LawCare volunteer, litigation lawyer and psychodynamic counsellor, Angus Lyon, talks about the concept of ‘mentalisation’, as a way of understanding ourselves and others.
“Lawyers aren’t trained to ‘do emotion’, we’re brain people, we know how to be lawyers and how to do law, and we focus on being good at those things,” explains Mr Lyon. “There can be a tension between doing law as lawyers are trained to do, and doing life, being ‘livers’ of life. This tension can feed into the difficulties lawyers have when they feel under stress, and don’t have the tools, or strategies, or techniques, to work through what they need to do.”
Mentalisation is about curiosity, being curious about the way people behave, why they do what they do, and say what they say. It is being informed by thinking and by emotions. In terms of therapy, mentalisation helps individuals to be more self-aware, and more ‘other aware’, as a way of doing life better.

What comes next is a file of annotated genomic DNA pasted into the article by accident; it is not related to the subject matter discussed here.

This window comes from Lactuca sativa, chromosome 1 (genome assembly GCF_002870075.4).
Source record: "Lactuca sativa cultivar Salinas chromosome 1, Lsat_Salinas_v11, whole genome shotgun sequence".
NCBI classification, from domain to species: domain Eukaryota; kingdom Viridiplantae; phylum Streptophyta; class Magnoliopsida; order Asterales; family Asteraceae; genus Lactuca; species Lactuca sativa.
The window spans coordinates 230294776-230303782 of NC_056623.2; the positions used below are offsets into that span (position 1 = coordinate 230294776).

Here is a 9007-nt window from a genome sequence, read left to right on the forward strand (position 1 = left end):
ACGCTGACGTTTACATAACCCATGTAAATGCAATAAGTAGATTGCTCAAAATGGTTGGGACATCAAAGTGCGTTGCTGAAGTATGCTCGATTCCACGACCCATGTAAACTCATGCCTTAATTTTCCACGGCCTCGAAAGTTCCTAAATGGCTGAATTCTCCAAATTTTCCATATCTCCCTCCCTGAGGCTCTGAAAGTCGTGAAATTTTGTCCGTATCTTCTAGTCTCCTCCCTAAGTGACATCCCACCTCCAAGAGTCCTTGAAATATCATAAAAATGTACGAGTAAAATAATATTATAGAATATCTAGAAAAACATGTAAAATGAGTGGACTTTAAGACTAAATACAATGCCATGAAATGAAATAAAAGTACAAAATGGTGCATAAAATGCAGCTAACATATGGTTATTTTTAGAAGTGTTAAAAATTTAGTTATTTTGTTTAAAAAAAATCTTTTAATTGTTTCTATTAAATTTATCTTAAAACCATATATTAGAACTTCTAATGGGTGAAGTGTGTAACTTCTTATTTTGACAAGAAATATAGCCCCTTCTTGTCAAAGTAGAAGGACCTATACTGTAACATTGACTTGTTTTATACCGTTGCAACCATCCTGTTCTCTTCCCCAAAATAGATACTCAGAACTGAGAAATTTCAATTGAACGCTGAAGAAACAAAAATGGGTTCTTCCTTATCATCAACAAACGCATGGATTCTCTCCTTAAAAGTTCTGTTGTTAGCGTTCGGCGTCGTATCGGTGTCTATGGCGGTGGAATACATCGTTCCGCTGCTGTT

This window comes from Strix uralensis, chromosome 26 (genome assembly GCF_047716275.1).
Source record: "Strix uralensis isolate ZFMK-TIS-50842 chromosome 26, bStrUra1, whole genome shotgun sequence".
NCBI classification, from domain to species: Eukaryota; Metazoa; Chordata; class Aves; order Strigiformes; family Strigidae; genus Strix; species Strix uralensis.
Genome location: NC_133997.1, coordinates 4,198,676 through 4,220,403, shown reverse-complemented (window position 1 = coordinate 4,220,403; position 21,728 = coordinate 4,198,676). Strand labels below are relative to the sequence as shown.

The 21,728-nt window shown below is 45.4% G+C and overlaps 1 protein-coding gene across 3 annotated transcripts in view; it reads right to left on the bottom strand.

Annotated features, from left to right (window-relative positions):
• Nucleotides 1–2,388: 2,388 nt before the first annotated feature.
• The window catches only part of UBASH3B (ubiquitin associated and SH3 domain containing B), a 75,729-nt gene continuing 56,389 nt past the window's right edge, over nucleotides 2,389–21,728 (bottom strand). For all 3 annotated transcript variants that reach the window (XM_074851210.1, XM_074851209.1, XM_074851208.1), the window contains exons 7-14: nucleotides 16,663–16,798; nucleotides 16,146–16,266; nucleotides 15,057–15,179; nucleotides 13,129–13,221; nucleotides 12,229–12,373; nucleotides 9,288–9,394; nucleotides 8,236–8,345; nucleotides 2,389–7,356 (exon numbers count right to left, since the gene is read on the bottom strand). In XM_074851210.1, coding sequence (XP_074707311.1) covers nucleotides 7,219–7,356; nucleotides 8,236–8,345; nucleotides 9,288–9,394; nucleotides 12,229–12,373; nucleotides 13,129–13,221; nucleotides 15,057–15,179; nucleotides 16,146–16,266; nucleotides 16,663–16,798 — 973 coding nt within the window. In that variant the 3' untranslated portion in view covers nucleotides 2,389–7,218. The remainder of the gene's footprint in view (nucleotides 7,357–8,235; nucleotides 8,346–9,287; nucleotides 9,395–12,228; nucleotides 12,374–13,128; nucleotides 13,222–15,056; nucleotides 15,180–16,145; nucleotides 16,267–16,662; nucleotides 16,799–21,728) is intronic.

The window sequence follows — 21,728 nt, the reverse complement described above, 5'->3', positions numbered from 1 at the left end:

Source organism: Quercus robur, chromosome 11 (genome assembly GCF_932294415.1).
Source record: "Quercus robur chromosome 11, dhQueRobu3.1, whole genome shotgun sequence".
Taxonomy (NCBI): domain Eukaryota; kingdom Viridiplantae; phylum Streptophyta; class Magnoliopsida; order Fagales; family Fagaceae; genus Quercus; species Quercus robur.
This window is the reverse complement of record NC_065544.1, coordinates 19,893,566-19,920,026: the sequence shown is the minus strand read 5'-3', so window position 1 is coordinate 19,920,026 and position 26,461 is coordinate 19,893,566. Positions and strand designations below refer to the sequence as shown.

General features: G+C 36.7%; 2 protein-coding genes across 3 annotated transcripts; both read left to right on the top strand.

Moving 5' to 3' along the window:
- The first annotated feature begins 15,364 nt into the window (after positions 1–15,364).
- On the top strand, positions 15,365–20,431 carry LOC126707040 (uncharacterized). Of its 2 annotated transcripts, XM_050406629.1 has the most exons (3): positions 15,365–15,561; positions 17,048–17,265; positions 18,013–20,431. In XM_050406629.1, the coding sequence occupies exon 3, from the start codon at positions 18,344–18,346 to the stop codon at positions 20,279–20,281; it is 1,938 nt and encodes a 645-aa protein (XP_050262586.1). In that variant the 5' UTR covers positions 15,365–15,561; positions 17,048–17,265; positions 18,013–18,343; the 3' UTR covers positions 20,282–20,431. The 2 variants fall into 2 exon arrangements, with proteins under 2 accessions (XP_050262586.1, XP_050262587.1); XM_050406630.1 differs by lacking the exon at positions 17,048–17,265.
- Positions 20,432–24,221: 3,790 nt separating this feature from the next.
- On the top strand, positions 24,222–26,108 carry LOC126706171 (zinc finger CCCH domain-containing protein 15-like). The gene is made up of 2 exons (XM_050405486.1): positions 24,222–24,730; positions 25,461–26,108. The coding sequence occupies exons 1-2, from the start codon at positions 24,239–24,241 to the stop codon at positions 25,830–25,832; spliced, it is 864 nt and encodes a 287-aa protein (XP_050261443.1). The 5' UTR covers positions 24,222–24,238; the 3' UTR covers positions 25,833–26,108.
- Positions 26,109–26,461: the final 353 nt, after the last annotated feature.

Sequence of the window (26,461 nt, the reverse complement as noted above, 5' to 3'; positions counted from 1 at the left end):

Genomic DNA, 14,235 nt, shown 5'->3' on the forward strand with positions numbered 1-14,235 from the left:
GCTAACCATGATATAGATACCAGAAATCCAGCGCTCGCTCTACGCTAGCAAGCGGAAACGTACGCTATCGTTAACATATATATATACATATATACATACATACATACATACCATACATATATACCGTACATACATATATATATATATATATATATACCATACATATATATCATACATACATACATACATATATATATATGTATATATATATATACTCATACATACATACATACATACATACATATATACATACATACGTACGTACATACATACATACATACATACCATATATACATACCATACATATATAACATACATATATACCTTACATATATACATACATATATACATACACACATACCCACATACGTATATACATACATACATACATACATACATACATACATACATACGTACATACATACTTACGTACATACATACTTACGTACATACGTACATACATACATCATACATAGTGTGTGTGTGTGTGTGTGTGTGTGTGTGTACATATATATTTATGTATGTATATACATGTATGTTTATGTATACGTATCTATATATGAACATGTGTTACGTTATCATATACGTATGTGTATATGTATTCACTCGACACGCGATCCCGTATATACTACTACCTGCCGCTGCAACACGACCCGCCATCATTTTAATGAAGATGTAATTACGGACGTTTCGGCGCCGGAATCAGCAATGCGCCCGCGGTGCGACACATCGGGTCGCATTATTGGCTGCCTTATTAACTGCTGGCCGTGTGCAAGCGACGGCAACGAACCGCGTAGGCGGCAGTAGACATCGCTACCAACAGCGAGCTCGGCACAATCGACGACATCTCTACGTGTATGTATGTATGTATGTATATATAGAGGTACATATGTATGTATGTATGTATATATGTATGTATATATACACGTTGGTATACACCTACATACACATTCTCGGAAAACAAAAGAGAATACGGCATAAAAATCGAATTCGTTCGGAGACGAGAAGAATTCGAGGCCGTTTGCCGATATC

“Mentalisation helps us to understand ourselves better in relation to others in a more functional way,” says Mr Lyon. “Understanding myself better helps me to ponder about a number of explanations for what might be going on under the surface for others.
“If we can listen to our bodies, emotions and thoughts, it can help us hugely in interpreting what’s going on inside and around us, and we become more emotionally literate. This means we won’t be jumping to conclusions, but will be more curious about what might be going on for the other person.
“All this contributes to wellbeing, and the evidence shows that in firms and organisations where wellbeing is thought about in a proactive way, people are more productive and effective, and they can be lawyers in the way they want to be.”
Angus Lyon is author of A Lawyer’s Guide to Wellbeing and Managing Stress